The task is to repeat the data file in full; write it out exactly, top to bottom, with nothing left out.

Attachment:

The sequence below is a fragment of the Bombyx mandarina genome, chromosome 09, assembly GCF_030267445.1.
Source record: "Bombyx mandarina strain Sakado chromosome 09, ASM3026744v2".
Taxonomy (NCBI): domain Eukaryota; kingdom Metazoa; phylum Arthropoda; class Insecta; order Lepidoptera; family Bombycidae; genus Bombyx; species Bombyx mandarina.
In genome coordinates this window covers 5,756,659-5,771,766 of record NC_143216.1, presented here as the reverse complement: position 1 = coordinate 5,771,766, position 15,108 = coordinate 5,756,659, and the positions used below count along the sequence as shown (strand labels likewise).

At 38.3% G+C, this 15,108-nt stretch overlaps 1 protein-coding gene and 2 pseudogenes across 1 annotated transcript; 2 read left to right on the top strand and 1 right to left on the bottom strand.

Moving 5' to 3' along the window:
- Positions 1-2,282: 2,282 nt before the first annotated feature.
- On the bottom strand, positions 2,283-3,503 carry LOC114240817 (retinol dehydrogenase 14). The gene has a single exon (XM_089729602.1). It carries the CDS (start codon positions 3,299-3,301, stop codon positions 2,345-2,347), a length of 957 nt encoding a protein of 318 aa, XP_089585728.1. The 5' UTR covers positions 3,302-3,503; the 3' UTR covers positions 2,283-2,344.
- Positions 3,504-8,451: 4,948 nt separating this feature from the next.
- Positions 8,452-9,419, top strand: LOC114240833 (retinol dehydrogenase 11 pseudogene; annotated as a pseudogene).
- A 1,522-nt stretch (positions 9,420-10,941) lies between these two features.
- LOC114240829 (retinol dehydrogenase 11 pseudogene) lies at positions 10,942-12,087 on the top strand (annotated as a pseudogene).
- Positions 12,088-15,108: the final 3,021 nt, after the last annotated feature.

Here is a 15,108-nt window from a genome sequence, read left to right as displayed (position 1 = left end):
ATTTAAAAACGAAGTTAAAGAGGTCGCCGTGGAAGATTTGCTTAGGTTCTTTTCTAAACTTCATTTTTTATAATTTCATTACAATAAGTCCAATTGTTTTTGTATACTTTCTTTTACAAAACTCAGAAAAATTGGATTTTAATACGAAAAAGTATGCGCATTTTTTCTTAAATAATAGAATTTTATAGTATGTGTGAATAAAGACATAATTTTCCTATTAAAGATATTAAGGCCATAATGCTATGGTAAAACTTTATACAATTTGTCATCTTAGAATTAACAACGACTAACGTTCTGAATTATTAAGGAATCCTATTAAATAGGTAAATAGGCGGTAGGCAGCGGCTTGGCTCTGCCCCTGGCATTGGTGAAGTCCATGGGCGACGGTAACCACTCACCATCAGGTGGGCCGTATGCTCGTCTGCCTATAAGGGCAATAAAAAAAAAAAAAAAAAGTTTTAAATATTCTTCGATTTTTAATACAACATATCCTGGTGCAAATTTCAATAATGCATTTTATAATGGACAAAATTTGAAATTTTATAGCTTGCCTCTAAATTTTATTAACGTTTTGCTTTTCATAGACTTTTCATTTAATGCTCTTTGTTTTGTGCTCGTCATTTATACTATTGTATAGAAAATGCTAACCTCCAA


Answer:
The sequence below is a fragment of the Bombyx mandarina genome, chromosome 09, assembly GCF_030267445.1.
Source record: "Bombyx mandarina strain Sakado chromosome 09, ASM3026744v2".
Taxonomy (NCBI): domain Eukaryota; kingdom Metazoa; phylum Arthropoda; class Insecta; order Lepidoptera; family Bombycidae; genus Bombyx; species Bombyx mandarina.
In genome coordinates this window covers 5,756,659-5,771,766 of record NC_143216.1, presented here as the reverse complement: position 1 = coordinate 5,771,766, position 15,108 = coordinate 5,756,659, and the positions used below count along the sequence as shown (strand labels likewise).

At 38.3% G+C, this 15,108-nt stretch overlaps 1 protein-coding gene and 2 pseudogenes across 1 annotated transcript; 2 read left to right on the top strand and 1 right to left on the bottom strand.

Moving 5' to 3' along the window:
- Positions 1-2,282: 2,282 nt before the first annotated feature.
- On the bottom strand, positions 2,283-3,503 carry LOC114240817 (retinol dehydrogenase 14). The gene has a single exon (XM_089729602.1). It carries the CDS (start codon positions 3,299-3,301, stop codon positions 2,345-2,347), a length of 957 nt encoding a protein of 318 aa, XP_089585728.1. The 5' UTR covers positions 3,302-3,503; the 3' UTR covers positions 2,283-2,344.
- Positions 3,504-8,451: 4,948 nt separating this feature from the next.
- Positions 8,452-9,419, top strand: LOC114240833 (retinol dehydrogenase 11 pseudogene; annotated as a pseudogene).
- A 1,522-nt stretch (positions 9,420-10,941) lies between these two features.
- LOC114240829 (retinol dehydrogenase 11 pseudogene) lies at positions 10,942-12,087 on the top strand (annotated as a pseudogene).
- Positions 12,088-15,108: the final 3,021 nt, after the last annotated feature.

Here is a 15,108-nt window from a genome sequence, read left to right as displayed (position 1 = left end):
ATTTAAAAACGAAGTTAAAGAGGTCGCCGTGGAAGATTTGCTTAGGTTCTTTTCTAAACTTCATTTTTTATAATTTCATTACAATAAGTCCAATTGTTTTTGTATACTTTCTTTTACAAAACTCAGAAAAATTGGATTTTAATACGAAAAAGTATGCGCATTTTTTCTTAAATAATAGAATTTTATAGTATGTGTGAATAAAGACATAATTTTCCTATTAAAGATATTAAGGCCATAATGCTATGGTAAAACTTTATACAATTTGTCATCTTAGAATTAACAACGACTAACGTTCTGAATTATTAAGGAATCCTATTAAATAGGTAAATAGGCGGTAGGCAGCGGCTTGGCTCTGCCCCTGGCATTGGTGAAGTCCATGGGCGACGGTAACCACTCACCATCAGGTGGGCCGTATGCTCGTCTGCCTATAAGGGCAATAAAAAAAAAAAAAAAAAGTTTTAAATATTCTTCGATTTTTAATACAACATATCCTGGTGCAAATTTCAATAATGCATTTTATAATGGACAAAATTTGAAATTTTATAGCTTGCCTCTAAATTTTATTAACGTTTTGCTTTTCATAGACTTTTCATTTAATGCTCTTTGTTTTGTGCTCGTCATTTATACTATTGTATAGAAAATGCTAACCTCCAA